JOINING Gareth Roberts in the studio for the second And Could He Play were Neil Atkinson and Neil Scott.
This time the legend is someone who loved a big game as much as he loved a big tackle.
The unsung player was once compared to a fluffy animal by a Liverpool manager and the cult hero had a wonderfully simple song.
All three could play. And Could He Play.
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DIRECT LINK – TAW PLAYER: AND COULD HE PLAY 31/03
Enjoyed that. I would put Souness on a par with Dalglish (for me, Suarez was the best player we ever had although obviously both Souness and Dalglish made a bigger overall contribution to the club).
I just watched a Youtube clip of his best goals, for old times sake. It’s amusing to see how players reacted after scoring in the late-70s and early-80s.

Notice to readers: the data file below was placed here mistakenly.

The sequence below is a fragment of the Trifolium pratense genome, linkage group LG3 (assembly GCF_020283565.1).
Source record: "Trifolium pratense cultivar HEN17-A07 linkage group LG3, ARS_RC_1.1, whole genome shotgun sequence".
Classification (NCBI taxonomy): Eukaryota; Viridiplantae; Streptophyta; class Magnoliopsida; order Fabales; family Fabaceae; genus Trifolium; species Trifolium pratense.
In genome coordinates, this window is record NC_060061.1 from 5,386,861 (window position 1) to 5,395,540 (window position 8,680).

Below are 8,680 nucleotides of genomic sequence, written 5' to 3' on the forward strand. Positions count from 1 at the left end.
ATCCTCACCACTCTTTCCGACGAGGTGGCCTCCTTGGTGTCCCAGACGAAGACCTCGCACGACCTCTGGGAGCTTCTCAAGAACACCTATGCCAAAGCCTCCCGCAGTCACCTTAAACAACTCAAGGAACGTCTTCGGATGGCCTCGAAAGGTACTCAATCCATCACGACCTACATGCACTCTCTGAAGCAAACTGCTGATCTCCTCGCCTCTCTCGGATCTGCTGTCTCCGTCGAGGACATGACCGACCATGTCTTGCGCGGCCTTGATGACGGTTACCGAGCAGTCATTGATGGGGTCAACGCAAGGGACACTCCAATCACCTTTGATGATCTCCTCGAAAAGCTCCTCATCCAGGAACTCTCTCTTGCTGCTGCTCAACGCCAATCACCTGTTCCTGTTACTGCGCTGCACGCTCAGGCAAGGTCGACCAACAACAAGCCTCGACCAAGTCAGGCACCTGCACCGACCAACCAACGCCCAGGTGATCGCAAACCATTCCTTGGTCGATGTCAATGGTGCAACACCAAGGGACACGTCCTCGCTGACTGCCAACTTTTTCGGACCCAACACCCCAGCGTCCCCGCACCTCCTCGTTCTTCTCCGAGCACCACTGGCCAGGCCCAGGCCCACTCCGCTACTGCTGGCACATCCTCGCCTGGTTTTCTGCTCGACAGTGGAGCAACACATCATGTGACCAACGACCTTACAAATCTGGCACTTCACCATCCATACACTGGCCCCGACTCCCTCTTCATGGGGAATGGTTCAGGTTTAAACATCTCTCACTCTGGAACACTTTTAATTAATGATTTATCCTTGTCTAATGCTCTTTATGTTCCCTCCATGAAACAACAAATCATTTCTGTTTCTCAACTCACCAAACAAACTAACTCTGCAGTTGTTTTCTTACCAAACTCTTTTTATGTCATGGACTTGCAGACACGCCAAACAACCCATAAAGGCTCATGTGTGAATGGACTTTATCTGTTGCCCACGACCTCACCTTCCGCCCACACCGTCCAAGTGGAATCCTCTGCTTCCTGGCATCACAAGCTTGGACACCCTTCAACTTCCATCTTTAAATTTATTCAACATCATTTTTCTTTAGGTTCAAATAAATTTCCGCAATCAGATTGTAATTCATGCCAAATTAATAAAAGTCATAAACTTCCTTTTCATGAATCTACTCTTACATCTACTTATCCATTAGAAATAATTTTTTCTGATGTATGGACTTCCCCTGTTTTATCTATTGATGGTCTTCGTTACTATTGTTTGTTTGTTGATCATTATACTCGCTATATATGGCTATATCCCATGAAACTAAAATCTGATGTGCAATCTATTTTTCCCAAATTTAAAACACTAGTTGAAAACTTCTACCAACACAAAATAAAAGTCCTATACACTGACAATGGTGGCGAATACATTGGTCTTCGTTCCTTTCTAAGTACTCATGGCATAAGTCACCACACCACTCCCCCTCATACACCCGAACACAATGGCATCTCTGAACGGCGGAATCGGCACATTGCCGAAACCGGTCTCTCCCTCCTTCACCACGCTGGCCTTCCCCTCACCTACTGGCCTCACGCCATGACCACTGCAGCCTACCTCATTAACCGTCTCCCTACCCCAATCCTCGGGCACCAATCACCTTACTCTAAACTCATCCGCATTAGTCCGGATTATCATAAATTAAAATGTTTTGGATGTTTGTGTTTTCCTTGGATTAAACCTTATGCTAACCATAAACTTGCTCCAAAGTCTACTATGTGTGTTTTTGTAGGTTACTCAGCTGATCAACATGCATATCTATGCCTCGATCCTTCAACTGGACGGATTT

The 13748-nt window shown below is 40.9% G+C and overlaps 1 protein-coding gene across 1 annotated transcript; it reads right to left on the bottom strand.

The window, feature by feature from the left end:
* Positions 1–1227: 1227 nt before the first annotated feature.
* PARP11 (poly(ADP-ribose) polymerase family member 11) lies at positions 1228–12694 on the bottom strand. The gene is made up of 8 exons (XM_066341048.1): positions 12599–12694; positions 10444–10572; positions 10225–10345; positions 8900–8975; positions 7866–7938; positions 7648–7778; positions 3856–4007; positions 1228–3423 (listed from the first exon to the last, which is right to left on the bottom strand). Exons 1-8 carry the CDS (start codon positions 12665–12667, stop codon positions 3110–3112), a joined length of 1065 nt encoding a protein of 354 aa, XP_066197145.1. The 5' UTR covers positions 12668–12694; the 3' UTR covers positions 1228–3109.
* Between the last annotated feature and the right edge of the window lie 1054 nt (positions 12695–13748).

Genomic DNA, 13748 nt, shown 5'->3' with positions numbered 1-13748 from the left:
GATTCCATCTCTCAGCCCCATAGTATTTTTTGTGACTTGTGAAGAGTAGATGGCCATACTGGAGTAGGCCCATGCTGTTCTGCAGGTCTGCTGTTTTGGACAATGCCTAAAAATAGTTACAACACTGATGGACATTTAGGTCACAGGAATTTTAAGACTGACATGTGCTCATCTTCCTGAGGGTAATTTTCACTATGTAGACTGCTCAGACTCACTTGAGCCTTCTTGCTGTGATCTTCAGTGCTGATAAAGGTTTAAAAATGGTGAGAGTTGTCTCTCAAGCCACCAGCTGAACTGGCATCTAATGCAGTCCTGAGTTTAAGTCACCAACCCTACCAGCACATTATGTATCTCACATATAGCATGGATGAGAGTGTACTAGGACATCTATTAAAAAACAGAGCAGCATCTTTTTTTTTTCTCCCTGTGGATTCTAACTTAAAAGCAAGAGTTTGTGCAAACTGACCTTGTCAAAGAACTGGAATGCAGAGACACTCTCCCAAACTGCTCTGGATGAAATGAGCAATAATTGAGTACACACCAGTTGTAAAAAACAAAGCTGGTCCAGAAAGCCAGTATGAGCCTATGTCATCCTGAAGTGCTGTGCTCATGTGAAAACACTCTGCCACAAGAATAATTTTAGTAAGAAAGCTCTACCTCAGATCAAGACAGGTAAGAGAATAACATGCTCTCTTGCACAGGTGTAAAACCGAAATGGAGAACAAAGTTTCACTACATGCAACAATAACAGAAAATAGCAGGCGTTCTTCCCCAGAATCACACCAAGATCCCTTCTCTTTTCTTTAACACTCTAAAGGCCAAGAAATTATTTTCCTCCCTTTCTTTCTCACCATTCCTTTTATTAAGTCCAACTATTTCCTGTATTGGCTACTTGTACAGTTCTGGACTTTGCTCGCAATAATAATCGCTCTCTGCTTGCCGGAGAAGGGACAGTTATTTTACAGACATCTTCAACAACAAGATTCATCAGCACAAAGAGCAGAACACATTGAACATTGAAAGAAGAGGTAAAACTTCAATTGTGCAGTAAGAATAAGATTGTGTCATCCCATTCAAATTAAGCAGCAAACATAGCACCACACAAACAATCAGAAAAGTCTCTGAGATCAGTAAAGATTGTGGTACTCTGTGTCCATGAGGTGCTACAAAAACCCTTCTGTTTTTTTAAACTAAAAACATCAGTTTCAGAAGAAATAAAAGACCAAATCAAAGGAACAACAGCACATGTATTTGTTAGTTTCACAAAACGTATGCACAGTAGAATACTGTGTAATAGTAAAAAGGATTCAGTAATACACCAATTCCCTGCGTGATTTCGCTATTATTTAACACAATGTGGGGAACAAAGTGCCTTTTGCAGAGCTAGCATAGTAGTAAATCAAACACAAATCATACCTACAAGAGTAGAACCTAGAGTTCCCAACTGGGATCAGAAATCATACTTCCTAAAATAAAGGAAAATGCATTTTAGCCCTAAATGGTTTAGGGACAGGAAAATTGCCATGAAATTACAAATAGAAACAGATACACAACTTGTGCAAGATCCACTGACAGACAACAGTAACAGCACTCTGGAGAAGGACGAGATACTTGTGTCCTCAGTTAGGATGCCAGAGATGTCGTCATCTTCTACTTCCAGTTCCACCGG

Basically, players had no rhythm whatsoever, nor did they have a clue what to do when they celebrated. They would go on a bit of a run, before making an awkward-looking jump which achieved very little elevation. They would then plant their feet with arms clenched at right-angles.
As soon as they began the run, their team-mates would desperately try to tackle them and stop the scorer in his tracks.
It was almost as if they were trying to rescue the scorer from his fate of having to express himself creatively with a public celebration. Saving him from embarrassment, like a wife who spots her drunken husband sashaying onto the dancefloor at a family do. Quickly grabbing him, giving him a big kiss and ushering him back to the table before too many relatives notice!
It’s easy to forget just how little swagger and confidence the vast majority of working-class people had back then (at least as individuals – collectively they were far more assured). Watch an old episode of Bullseye and compare how the contestants behave, compared to gameshow guests nowadays. They seemed crippled with a desperate fear of making a show of themselves.
Then again, perhaps I have got it all wrong and the reason players were not very good at basking in the limelight after a goal was because their job was not to be an individual – it was to be part of a team?
Probably the greatest, all round, British player, ever!